MANILA (UPDATE) - The Metropolitan Manila Development Authority (MMDA) on Tuesday proposed several solutions and appealed for understanding from the public as it seeks to decongest EDSA by banning provincial buses along Metro Manila’s busiest thoroughfare.
The MMDA earlier drew flak after it strictly enforced the yellow lane policy in conjunction with the dry run of its provincial bus ban last week, leaving many passengers stuck in traffic for hours.
MMDA General Manager Jojo Garcia said the idea of the dry run was to rid EDSA of some 3,400 provincial buses, which would have to drop their passengers off interim bus terminals located in the outskirts of the capital.
He said the plan to put up integrated terminals was firmed up during the time of former president Benigno Aquino III and was just continued by the administration of President Rodrigo Duterte. So far, only one bus terminal in Parañaque has been operational.
"We are not experimenting. Panahon pa ni PNoy (Aquino), naglabas na sila ng (they launched) integrated terminal," Garcia said in a Senate hearing.
Many bus firms did not join the dry run because of a preliminary injunction issued by a Quezon City court on the bus ban. This, Garcia said, rendered the dry run ineffective.
“If we remove half of those [buses] sa EDSA, iyang mga bus na iyan kaya nating i-schedule natin kasi maluwag na,” Garcia said.
(If we remove half of those buses along EDSA, we can schedule the flow of the other buses because the road would be decongested.)
“[On] paper, the way I present it, maganda sa dokumento, but how can we know if it’s effective kung di natin ida-dry run? How can we give a chance sa mga ganitong policy na ang iniisip natin yung mga commuters?”
(On paper it is good, but how can we know if it’s effective if we won’t do a dry run? How can we give a chance to these kinds of policies which have the commuters in mind?)
Garcia argued that provincial buses cause so much traffic along EDSA, as their passengers make bus terminals the pick-up point for their respective destinations. He added many bus firms’ terminals are not capable of handling their respective bus units, forcing some to park in arterial roads leading to EDSA.
Senator Grace Poe, chair of the Senate public services committee, said while she lauds MMDA’s effort at finding solutions for the traffic in Metro Manila, the bus ban was “not a substitute for a rational, consulted and evidence-based policymaking.”
Various groups have questioned the legality of the traffic scheme before the Supreme Court, claiming the MMDA does not have the authority to ban provincial buses along EDSA as the agency does not have legislative nor police powers.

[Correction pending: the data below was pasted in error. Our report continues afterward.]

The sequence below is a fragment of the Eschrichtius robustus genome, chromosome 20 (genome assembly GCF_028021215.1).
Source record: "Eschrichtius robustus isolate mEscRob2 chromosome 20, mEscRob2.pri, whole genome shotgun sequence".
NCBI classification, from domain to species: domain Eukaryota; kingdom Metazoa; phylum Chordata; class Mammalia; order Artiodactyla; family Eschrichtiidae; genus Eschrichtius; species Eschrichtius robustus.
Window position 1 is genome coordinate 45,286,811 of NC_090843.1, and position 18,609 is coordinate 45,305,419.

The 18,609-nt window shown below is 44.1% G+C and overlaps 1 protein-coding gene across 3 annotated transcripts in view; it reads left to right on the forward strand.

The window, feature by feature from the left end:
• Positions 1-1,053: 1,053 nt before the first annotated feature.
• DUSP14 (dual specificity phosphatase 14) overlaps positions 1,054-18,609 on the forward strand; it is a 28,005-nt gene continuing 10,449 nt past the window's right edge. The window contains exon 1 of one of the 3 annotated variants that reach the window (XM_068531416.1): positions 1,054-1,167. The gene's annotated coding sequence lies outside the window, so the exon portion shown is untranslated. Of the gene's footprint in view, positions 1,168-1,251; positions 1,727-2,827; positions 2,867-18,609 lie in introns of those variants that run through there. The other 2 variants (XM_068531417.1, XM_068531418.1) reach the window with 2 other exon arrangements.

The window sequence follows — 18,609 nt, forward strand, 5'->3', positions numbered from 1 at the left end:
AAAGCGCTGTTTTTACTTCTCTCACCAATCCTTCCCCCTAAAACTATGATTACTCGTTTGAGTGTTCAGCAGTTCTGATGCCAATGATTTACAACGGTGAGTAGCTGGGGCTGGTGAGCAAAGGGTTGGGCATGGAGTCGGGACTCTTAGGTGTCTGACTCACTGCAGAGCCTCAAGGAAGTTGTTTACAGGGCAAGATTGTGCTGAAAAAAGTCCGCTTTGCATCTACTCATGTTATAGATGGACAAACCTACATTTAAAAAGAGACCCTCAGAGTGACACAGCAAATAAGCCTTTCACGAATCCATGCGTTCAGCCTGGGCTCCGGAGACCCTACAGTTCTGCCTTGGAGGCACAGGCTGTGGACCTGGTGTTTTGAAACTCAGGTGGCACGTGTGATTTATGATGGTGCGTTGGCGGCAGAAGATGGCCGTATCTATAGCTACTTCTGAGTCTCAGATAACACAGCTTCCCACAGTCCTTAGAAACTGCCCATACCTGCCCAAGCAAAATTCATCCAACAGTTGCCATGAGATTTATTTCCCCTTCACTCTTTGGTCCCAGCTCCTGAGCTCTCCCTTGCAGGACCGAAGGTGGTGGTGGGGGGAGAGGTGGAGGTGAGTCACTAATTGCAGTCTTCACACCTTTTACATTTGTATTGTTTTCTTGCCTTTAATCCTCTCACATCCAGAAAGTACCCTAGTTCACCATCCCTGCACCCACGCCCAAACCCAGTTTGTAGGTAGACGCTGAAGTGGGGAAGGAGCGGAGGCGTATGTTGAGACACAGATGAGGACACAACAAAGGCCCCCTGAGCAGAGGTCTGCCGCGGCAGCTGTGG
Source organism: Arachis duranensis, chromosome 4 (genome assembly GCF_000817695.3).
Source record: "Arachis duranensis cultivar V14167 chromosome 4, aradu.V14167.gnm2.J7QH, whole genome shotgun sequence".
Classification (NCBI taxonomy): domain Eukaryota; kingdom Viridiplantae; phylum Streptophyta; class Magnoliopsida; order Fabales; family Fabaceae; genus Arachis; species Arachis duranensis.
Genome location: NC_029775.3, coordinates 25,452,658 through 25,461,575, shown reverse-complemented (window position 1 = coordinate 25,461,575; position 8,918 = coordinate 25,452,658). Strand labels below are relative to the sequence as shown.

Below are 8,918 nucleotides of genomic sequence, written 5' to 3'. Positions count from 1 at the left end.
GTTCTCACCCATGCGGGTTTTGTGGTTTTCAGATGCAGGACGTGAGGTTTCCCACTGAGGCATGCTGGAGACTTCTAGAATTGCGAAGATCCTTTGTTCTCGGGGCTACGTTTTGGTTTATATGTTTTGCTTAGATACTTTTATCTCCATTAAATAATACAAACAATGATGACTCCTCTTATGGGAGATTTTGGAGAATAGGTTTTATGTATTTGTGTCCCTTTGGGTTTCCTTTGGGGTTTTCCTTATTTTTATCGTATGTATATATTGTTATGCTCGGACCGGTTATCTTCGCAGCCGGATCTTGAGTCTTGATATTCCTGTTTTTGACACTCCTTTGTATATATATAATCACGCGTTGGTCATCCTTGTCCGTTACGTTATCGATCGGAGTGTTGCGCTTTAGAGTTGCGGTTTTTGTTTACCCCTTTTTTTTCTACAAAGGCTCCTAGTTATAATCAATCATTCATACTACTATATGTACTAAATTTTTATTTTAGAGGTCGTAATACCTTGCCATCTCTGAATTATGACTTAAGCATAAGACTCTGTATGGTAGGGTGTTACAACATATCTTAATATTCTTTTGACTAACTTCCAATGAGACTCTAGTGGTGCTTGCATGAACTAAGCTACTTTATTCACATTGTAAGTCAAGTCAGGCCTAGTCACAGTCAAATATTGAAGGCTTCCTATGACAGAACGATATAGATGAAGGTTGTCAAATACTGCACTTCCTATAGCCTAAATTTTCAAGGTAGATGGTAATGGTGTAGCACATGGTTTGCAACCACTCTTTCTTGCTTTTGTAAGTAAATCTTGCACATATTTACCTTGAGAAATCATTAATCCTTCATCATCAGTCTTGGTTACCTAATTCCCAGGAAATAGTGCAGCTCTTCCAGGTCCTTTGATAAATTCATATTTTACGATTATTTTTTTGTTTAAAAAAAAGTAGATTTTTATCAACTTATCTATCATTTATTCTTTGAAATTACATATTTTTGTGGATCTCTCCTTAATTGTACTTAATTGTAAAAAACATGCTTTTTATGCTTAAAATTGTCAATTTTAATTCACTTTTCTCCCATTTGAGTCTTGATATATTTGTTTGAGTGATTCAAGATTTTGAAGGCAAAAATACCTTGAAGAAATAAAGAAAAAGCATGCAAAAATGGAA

Camarines Sur Rep. Luis Raymund Villafuerte and Ako Bicol Rep. Alfredo Garbin said the MMDA must consider allowing provincial buses to enter EDSA at least during non-peak hours.
“I don’t see any logic in implementing the said policy. If you will allow the provincial buses to peacefully proceed on those hours, you don’t need to implement this provincial bus ban,” he said.
Both Villafuerte and Garbin also questioned the difference between provincial buses dropping off passengers on EDSA and point-to-point buses ferrying passengers from the integrated terminals to EDSA.
Forcing bus passengers to transfer to another bus just to reach EDSA would cause inconvenience and probably increase their travel time, Garbin added.
Bayan Muna chairman Neri Colmenares said the MMDA policy appears to favor cars which occupy more space but carry fewer passengers compared to buses.
Garcia said of the 380,000 vehicles passing through EDSA daily, only 6,800 are city and provincial buses.
In order for cars to have an average speed of 20-30 kilometers per hour, the total number of cars plying the busy thoroughfare must be cut in half, he said.
To address the chaos along EDSA, Garcia said the MMDA is proposing to overhaul the major thoroughfare’s bus loading and unloading areas as well as its lane spacing.
He said EDSA sidewalks would be fenced and the three lanes allotted to private vehicles be made 2.8 meters wide. The two outer bus lanes, would be made 3.2 meters wide, Garcia said, while a 1.8-meter motorcycle lane would also be provided.
Jedd Ugay of AltMobility PH, a pro-commuter group, said focus must be shifted to the experience of commuters, who comprise majority of road users.
“We are focusing too much on vehicle travel time, which is just one half of the picture. We should look at the commuter experience. If we only look at traffic, our policies would be short-sighted,” Ugay said.
Ugay said his group has submitted a proposed bill on commuters rights which would guarantee their convenience and safety.
The Philippine capital’s traffic congestion costs the country P3.5 billion daily, a 2017 data from the Japan International Cooperation Agency showed. This could rise to P5.4 billion by 2035 if no interventions are made.